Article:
[73 N.E. 880]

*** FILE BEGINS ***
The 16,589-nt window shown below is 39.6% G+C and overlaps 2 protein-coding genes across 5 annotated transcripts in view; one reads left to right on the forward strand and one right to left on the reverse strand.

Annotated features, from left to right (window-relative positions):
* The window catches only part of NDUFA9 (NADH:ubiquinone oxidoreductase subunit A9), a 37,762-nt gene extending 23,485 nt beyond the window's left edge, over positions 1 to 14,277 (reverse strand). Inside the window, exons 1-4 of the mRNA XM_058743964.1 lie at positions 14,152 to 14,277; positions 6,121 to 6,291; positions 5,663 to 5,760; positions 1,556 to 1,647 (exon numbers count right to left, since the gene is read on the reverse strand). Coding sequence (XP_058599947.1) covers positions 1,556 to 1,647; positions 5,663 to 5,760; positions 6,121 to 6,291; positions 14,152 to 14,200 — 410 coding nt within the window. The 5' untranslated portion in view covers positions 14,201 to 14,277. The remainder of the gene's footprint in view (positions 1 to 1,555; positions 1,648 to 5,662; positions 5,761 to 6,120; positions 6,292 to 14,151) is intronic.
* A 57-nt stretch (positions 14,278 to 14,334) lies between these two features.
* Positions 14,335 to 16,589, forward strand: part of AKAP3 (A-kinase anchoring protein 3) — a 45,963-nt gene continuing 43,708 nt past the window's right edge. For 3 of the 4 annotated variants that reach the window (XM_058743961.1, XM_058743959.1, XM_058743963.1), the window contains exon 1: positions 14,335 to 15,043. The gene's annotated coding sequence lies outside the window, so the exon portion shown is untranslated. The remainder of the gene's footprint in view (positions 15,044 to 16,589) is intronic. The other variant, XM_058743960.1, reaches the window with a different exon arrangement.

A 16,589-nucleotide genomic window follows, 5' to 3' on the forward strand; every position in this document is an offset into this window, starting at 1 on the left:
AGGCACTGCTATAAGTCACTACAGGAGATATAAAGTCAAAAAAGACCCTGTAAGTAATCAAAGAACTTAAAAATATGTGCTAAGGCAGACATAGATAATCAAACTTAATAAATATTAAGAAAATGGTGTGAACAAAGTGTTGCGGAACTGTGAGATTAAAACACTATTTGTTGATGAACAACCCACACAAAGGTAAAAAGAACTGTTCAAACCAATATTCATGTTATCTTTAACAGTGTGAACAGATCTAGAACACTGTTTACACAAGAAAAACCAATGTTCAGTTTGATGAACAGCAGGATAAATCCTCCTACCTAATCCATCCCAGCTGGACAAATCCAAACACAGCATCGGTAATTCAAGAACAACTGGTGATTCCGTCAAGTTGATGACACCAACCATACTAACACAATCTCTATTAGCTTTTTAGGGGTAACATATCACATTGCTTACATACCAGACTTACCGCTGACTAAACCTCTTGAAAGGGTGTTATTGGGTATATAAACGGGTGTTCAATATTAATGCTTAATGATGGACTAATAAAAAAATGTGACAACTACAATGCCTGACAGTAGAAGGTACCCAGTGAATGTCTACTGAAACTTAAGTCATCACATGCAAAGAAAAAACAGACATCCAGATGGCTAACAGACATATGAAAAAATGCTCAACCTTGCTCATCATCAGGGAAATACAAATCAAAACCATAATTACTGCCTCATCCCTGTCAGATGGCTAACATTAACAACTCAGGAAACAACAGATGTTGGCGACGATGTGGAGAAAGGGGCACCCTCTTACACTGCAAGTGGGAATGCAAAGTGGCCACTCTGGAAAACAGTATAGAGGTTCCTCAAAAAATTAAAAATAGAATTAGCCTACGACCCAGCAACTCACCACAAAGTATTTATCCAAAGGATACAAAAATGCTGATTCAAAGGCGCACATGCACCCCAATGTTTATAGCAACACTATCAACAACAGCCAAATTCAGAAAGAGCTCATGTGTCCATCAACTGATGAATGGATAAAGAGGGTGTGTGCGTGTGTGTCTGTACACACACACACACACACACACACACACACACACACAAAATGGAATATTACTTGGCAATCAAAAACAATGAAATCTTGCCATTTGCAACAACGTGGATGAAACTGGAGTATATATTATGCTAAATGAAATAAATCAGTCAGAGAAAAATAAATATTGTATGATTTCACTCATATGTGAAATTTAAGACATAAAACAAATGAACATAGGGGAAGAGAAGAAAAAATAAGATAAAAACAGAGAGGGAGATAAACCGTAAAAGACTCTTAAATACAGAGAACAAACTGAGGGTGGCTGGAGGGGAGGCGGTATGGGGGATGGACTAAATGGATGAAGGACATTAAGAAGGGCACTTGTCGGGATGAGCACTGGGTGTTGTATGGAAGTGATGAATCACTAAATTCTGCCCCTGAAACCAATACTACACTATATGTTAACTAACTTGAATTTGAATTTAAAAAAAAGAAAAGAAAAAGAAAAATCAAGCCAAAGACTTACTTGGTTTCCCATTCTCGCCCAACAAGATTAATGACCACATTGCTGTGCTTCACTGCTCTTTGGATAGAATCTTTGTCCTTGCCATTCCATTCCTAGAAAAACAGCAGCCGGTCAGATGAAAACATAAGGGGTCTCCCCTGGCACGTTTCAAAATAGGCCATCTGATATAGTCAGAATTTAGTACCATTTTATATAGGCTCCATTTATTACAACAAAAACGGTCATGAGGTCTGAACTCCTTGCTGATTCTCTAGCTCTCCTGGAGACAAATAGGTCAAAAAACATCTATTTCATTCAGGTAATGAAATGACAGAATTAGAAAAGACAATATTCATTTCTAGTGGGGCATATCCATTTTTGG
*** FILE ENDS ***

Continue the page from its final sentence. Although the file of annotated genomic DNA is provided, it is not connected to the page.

engineer the ‘go ahead’ signal. Just after passing Orland the box was found to be again hot, and the conductor and rear brakeman began signaling the engineer to stop by swinging their lanterns from the sides of the caboose, and this was kept up until the train came within a mile of Worth, a station in Cook county 5 1/2 miles from Orland, at which point the fireman on train No. 3-64 observed the signals and informed the engineer. It was the duty of the engineer to look out for signals. When the engineer was informed of the signals he applied the brakes, but, as the train was running at the rate of 60 miles an hour, before it could be [214 Ill. 581]stopped the heat caused the journal to twist off and drop to the ground, wrecking the cars and tearing up the track. The latter 9 cars went into a ditch. The caboose was turned over and the lights extinguished. Train No. 94 was following in the rear of the wrecked train, and was about 25 minutes behind time. The evidence tends to show that there were fusees in the caboose of train No. 3-64, which might have been lighted and thrown out for the purpose of warning No. 94 of danger, but they seem to have been forgotten. A fusee is an extra danger signal, which makes a strong red light and can be seen at least a mile. As soon as the caboose of No. 3-64 was turned over the conductor and brakeman got out of it, and the conductor took a torpedo with him and started back to signal No. 94 to stop. On his way he took a switch light from a stub switch a short distance from Palos Springs, placed a torpedo on the track, and with the lantern signaled the oncoming train (No. 94) to stop. As the train reached him he threw his lantern at the cab of the front engine, but the lantern passed over it and lodged upon the second engine between the guides on the water drum, where it was afterwards found. The view of the fireman on the first engine of No. 94 was somewhat obstructed by the head brakeman, who had entered the engine and was sitting in the seat box on the engine. No one on No. 94 seems to have seen the light of the signal, but when the engine struck the torpedo and it exploded the brakes were applied. Train No. 94 was running downgrade at a high rate of speed, and before it could be stopped reached the point where the rails were broken and displaced, and it was ditched and appellee injured. Prior to the wrecking of the first train the track was in good and safe condition and the roadbed well ballasted.